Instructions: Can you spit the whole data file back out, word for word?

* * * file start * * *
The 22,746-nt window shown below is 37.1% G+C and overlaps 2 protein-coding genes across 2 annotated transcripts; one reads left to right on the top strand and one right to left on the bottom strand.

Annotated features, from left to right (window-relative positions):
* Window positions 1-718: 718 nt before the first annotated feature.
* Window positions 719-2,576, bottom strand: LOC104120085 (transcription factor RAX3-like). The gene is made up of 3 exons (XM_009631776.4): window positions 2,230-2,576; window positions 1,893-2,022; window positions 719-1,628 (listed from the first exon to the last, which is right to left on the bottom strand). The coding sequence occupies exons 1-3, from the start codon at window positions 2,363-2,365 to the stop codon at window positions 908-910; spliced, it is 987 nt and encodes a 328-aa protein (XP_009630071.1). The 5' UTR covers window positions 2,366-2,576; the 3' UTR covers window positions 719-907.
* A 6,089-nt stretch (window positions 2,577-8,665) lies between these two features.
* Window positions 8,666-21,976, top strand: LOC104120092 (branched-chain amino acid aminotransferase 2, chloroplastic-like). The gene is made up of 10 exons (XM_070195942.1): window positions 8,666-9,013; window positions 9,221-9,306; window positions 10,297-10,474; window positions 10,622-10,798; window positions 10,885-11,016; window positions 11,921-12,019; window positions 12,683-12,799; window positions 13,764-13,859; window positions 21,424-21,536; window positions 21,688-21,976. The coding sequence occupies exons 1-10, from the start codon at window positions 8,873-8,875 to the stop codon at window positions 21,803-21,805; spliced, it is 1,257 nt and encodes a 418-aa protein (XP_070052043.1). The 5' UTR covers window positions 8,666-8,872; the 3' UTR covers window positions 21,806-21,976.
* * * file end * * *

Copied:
The 22,746-nt window shown below is 37.1% G+C and overlaps 2 protein-coding genes across 2 annotated transcripts; one reads left to right on the top strand and one right to left on the bottom strand.

Annotated features, from left to right (window-relative positions):
* Window positions 1-718: 718 nt before the first annotated feature.
* Window positions 719-2,576, bottom strand: LOC104120085 (transcription factor RAX3-like). The gene is made up of 3 exons (XM_009631776.4): window positions 2,230-2,576; window positions 1,893-2,022; window positions 719-1,628 (listed from the first exon to the last, which is right to left on the bottom strand). The coding sequence occupies exons 1-3, from the start codon at window positions 2,363-2,365 to the stop codon at window positions 908-910; spliced, it is 987 nt and encodes a 328-aa protein (XP_009630071.1). The 5' UTR covers window positions 2,366-2,576; the 3' UTR covers window positions 719-907.
* A 6,089-nt stretch (window positions 2,577-8,665) lies between these two features.
* Window positions 8,666-21,976, top strand: LOC104120092 (branched-chain amino acid aminotransferase 2, chloroplastic-like). The gene is made up of 10 exons (XM_070195942.1): window positions 8,666-9,013; window positions 9,221-9,306; window positions 10,297-10,474; window positions 10,622-10,798; window positions 10,885-11,016; window positions 11,921-12,019; window positions 12,683-12,799; window positions 13,764-13,859; window positions 21,424-21,536; window positions 21,688-21,976. The coding sequence occupies exons 1-10, from the start codon at window positions 8,873-8,875 to the stop codon at window positions 21,803-21,805; spliced, it is 1,257 nt and encodes a 418-aa protein (XP_070052043.1). The 5' UTR covers window positions 8,666-8,872; the 3' UTR covers window positions 21,806-21,976.